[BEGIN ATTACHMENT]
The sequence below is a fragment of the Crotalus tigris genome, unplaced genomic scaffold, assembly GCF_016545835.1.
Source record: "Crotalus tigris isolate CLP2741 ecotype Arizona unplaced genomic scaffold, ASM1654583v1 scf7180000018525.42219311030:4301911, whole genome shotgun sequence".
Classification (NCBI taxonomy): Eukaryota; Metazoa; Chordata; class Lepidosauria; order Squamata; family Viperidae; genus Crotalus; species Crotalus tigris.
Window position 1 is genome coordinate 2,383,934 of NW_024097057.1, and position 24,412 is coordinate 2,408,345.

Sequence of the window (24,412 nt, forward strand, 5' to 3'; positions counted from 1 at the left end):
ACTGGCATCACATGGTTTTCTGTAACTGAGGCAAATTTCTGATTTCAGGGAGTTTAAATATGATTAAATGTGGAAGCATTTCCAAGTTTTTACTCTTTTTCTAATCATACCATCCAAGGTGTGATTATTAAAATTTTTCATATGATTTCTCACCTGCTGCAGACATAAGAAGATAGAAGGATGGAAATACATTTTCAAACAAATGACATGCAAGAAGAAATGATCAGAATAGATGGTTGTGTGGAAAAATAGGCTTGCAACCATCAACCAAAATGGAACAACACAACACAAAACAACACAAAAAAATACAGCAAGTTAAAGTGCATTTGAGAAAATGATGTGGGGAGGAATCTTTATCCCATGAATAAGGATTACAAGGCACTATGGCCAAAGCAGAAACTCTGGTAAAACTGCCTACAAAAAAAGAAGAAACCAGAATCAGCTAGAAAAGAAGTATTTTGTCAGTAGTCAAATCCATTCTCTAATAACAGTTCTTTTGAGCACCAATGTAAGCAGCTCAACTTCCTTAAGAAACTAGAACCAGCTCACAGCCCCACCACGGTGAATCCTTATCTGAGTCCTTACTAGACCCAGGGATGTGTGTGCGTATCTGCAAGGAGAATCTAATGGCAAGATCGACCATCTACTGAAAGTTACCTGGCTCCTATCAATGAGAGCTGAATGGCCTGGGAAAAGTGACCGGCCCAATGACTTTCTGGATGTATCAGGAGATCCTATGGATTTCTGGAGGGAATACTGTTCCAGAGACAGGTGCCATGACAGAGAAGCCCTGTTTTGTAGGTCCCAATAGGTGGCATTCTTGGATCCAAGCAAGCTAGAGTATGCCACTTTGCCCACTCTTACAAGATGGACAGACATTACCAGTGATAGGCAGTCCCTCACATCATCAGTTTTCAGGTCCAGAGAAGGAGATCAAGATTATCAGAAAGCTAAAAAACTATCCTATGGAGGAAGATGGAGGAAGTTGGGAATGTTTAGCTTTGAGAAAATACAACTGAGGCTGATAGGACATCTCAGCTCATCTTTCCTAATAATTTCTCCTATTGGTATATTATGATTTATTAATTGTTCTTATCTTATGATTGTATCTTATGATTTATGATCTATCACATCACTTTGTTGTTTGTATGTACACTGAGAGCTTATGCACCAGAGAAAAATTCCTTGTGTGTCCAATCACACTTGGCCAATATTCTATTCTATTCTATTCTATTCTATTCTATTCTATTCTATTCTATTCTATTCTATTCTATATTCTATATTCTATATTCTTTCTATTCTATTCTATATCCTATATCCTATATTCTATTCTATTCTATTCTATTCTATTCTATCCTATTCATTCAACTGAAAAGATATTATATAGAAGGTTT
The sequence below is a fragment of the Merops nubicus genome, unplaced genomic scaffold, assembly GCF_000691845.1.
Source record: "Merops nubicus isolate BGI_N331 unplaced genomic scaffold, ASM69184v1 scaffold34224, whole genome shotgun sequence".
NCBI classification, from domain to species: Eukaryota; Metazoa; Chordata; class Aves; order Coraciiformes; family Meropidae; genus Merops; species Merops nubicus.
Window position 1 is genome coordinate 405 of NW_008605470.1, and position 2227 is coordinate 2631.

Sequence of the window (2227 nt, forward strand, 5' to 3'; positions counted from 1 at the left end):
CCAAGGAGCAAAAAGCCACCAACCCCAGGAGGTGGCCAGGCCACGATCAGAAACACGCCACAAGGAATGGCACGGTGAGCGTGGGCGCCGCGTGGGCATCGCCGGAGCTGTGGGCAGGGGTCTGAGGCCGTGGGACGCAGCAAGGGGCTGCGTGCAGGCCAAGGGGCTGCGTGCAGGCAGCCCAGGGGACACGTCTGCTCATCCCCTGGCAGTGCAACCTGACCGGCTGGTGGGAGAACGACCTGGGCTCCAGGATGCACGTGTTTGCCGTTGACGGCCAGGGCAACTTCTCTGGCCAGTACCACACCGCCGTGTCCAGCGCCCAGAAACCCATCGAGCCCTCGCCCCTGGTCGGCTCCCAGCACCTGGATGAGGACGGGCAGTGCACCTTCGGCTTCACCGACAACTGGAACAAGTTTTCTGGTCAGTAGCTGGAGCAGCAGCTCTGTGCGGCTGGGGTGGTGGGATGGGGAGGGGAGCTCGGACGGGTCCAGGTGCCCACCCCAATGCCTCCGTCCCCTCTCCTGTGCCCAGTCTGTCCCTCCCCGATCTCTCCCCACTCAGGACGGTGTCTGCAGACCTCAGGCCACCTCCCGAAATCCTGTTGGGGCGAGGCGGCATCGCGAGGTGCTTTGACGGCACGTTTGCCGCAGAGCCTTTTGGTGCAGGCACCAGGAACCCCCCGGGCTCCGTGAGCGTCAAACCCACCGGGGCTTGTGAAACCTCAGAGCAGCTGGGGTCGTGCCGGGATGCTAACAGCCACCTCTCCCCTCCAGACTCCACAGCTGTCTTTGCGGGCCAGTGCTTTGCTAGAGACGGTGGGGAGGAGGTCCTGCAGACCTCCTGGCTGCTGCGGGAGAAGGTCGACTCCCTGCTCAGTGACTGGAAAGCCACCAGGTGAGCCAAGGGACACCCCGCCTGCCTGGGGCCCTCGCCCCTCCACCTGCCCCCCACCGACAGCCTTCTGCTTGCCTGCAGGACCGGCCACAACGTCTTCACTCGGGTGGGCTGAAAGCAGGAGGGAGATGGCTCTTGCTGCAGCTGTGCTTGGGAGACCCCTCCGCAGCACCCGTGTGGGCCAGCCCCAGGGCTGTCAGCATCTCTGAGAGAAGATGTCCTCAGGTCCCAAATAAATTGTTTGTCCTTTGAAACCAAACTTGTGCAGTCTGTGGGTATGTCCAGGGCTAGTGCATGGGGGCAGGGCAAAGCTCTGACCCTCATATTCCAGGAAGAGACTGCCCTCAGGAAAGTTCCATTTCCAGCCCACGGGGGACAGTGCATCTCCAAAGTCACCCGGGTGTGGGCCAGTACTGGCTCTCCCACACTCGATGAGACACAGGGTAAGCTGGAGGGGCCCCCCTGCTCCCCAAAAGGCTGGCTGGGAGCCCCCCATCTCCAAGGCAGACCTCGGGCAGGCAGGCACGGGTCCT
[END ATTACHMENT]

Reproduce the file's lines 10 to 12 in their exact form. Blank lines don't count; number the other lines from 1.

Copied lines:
Window position 1 is genome coordinate 405 of NW_008605470.1, and position 2227 is coordinate 2631.

Sequence of the window (2227 nt, forward strand, 5' to 3'; positions counted from 1 at the left end):
CCAAGGAGCAAAAAGCCACCAACCCCAGGAGGTGGCCAGGCCACGATCAGAAACACGCCACAAGGAATGGCACGGTGAGCGTGGGCGCCGCGTGGGCATCGCCGGAGCTGTGGGCAGGGGTCTGAGGCCGTGGGACGCAGCAAGGGGCTGCGTGCAGGCCAAGGGGCTGCGTGCAGGCAGCCCAGGGGACACGTCTGCTCATCCCCTGGCAGTGCAACCTGACCGGCTGGTGGGAGAACGACCTGGGCTCCAGGATGCACGTGTTTGCCGTTGACGGCCAGGGCAACTTCTCTGGCCAGTACCACACCGCCGTGTCCAGCGCCCAGAAACCCATCGAGCCCTCGCCCCTGGTCGGCTCCCAGCACCTGGATGAGGACGGGCAGTGCACCTTCGGCTTCACCGACAACTGGAACAAGTTTTCTGGTCAGTAGCTGGAGCAGCAGCTCTGTGCGGCTGGGGTGGTGGGATGGGGAGGGGAGCTCGGACGGGTCCAGGTGCCCACCCCAATGCCTCCGTCCCCTCTCCTGTGCCCAGTCTGTCCCTCCCCGATCTCTCCCCACTCAGGACGGTGTCTGCAGACCTCAGGCCACCTCCCGAAATCCTGTTGGGGCGAGGCGGCATCGCGAGGTGCTTTGACGGCACGTTTGCCGCAGAGCCTTTTGGTGCAGGCACCAGGAACCCCCCGGGCTCCGTGAGCGTCAAACCCACCGGGGCTTGTGAAACCTCAGAGCAGCTGGGGTCGTGCCGGGATGCTAACAGCCACCTCTCCCCTCCAGACTCCACAGCTGTCTTTGCGGGCCAGTGCTTTGCTAGAGACGGTGGGGAGGAGGTCCTGCAGACCTCCTGGCTGCTGCGGGAGAAGGTCGACTCCCTGCTCAGTGACTGGAAAGCCACCAGGTGAGCCAAGGGACACCCCGCCTGCCTGGGGCCCTCGCCCCTCCACCTGCCCCCCACCGACAGCCTTCTGCTTGCCTGCAGGACCGGCCACAACGTCTTCACTCGGGTGGGCTGAAAGCAGGAGGGAGATGGCTCTTGCTGCAGCTGTGCTTGGGAGACCCCTCCGCAGCACCCGTGTGGGCCAGCCCCAGGGCTGTCAGCATCTCTGAGAGAAGATGTCCTCAGGTCCCAAATAAATTGTTTGTCCTTTGAAACCAAACTTGTGCAGTCTGTGGGTATGTCCAGGGCTAGTGCATGGGGGCAGGGCAAAGCTCTGACCCTCATATTCCAGGAAGAGACTGCCCTCAGGAAAGTTCCATTTCCAGCCCACGGGGGACAGTGCATCTCCAAAGTCACCCGGGTGTGGGCCAGTACTGGCTCTCCCACACTCGATGAGACACAGGGTAAGCTGGAGGGGCCCCCCTGCTCCCCAAAAGGCTGGCTGGGAGCCCCCCATCTCCAAGGCAGACCTCGGGCAGGCAGGCACGGGTCCT